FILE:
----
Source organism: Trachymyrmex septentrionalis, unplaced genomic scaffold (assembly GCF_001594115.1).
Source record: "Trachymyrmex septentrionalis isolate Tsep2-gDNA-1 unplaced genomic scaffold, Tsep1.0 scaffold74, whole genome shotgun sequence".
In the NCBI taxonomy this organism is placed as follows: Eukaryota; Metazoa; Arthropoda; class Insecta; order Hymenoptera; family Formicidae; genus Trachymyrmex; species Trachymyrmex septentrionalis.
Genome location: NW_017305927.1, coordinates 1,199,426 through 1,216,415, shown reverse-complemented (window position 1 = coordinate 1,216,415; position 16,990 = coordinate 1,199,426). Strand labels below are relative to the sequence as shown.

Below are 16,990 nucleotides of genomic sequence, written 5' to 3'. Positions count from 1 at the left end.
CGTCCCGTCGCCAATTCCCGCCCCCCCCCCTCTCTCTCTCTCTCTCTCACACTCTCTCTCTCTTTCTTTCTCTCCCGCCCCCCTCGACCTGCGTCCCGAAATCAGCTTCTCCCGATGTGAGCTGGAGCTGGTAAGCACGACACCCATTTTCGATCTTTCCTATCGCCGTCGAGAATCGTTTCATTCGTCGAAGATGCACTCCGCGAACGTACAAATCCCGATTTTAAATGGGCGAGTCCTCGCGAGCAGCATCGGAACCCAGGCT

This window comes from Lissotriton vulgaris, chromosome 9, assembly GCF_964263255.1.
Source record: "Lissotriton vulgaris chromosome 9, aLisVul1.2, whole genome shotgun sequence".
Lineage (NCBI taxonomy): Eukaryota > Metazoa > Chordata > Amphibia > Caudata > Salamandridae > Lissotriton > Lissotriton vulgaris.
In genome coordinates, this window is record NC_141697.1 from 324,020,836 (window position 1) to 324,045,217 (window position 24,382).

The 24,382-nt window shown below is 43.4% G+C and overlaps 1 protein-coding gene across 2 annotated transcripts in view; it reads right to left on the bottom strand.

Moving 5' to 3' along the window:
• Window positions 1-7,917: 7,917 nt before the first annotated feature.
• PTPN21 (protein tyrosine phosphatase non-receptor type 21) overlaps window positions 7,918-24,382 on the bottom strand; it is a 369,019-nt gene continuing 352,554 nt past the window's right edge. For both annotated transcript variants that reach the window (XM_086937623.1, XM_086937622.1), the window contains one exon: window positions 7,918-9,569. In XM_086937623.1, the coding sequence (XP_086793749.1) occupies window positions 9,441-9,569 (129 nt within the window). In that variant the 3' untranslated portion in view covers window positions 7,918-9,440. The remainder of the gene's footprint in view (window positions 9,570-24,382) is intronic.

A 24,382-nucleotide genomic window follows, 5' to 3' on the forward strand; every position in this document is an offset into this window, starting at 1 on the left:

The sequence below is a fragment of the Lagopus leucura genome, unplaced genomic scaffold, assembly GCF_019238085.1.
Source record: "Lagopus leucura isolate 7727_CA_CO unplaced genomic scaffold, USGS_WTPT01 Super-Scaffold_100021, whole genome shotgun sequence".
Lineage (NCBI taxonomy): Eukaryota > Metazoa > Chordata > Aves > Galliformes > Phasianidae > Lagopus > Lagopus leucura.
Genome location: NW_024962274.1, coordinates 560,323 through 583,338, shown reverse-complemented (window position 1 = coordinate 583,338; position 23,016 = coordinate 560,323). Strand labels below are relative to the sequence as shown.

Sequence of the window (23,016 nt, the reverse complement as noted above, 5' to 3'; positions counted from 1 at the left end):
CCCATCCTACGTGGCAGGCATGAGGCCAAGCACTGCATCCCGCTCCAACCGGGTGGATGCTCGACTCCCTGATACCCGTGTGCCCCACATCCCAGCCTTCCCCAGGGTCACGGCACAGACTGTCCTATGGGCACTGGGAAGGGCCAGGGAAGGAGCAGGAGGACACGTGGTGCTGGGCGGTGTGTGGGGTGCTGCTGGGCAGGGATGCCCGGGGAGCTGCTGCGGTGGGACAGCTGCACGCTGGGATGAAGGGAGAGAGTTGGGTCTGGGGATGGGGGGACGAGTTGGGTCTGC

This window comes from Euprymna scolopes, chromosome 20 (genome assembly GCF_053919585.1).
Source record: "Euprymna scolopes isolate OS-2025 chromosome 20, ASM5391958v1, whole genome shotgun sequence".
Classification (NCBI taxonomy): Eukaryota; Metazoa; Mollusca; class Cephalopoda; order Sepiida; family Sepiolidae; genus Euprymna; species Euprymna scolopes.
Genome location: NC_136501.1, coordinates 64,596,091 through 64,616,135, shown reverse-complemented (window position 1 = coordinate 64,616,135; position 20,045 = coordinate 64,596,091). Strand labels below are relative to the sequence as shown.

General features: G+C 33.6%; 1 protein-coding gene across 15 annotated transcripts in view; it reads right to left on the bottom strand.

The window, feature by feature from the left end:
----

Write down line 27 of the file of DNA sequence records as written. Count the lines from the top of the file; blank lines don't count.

The window, feature by feature from the left end: